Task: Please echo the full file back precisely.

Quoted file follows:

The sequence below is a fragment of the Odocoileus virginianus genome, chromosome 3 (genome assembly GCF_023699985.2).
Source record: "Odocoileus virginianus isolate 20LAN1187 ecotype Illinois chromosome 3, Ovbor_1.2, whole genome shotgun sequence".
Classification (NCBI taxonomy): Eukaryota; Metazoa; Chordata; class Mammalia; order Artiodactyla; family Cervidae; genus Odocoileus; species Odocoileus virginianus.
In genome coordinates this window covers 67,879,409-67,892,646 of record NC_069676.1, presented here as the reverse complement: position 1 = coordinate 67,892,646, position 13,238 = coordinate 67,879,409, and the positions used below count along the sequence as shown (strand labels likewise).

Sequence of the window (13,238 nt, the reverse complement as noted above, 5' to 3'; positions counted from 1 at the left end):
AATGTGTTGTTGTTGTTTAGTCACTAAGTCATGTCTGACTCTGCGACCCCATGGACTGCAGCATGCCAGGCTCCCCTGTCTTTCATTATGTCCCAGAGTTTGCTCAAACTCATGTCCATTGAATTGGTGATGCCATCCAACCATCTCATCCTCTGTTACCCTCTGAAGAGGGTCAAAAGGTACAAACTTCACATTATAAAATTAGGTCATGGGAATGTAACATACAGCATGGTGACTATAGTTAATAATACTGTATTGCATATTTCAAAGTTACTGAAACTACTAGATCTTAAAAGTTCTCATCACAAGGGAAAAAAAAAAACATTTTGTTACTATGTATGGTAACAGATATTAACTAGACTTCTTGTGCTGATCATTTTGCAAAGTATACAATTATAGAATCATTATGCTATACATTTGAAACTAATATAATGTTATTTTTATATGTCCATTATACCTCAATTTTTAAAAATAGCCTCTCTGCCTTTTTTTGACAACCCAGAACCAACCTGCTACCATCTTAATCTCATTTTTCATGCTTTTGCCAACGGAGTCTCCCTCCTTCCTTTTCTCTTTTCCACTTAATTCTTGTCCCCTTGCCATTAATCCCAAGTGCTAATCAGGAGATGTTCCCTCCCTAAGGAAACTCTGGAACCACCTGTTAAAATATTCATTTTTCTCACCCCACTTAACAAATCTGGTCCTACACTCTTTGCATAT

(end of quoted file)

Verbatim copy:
The sequence below is a fragment of the Odocoileus virginianus genome, chromosome 3 (genome assembly GCF_023699985.2).
Source record: "Odocoileus virginianus isolate 20LAN1187 ecotype Illinois chromosome 3, Ovbor_1.2, whole genome shotgun sequence".
Classification (NCBI taxonomy): Eukaryota; Metazoa; Chordata; class Mammalia; order Artiodactyla; family Cervidae; genus Odocoileus; species Odocoileus virginianus.
In genome coordinates this window covers 67,879,409-67,892,646 of record NC_069676.1, presented here as the reverse complement: position 1 = coordinate 67,892,646, position 13,238 = coordinate 67,879,409, and the positions used below count along the sequence as shown (strand labels likewise).

Sequence of the window (13,238 nt, the reverse complement as noted above, 5' to 3'; positions counted from 1 at the left end):
AATGTGTTGTTGTTGTTTAGTCACTAAGTCATGTCTGACTCTGCGACCCCATGGACTGCAGCATGCCAGGCTCCCCTGTCTTTCATTATGTCCCAGAGTTTGCTCAAACTCATGTCCATTGAATTGGTGATGCCATCCAACCATCTCATCCTCTGTTACCCTCTGAAGAGGGTCAAAAGGTACAAACTTCACATTATAAAATTAGGTCATGGGAATGTAACATACAGCATGGTGACTATAGTTAATAATACTGTATTGCATATTTCAAAGTTACTGAAACTACTAGATCTTAAAAGTTCTCATCACAAGGGAAAAAAAAAAACATTTTGTTACTATGTATGGTAACAGATATTAACTAGACTTCTTGTGCTGATCATTTTGCAAAGTATACAATTATAGAATCATTATGCTATACATTTGAAACTAATATAATGTTATTTTTATATGTCCATTATACCTCAATTTTTAAAAATAGCCTCTCTGCCTTTTTTTGACAACCCAGAACCAACCTGCTACCATCTTAATCTCATTTTTCATGCTTTTGCCAACGGAGTCTCCCTCCTTCCTTTTCTCTTTTCCACTTAATTCTTGTCCCCTTGCCATTAATCCCAAGTGCTAATCAGGAGATGTTCCCTCCCTAAGGAAACTCTGGAACCACCTGTTAAAATATTCATTTTTCTCACCCCACTTAACAAATCTGGTCCTACACTCTTTGCATAT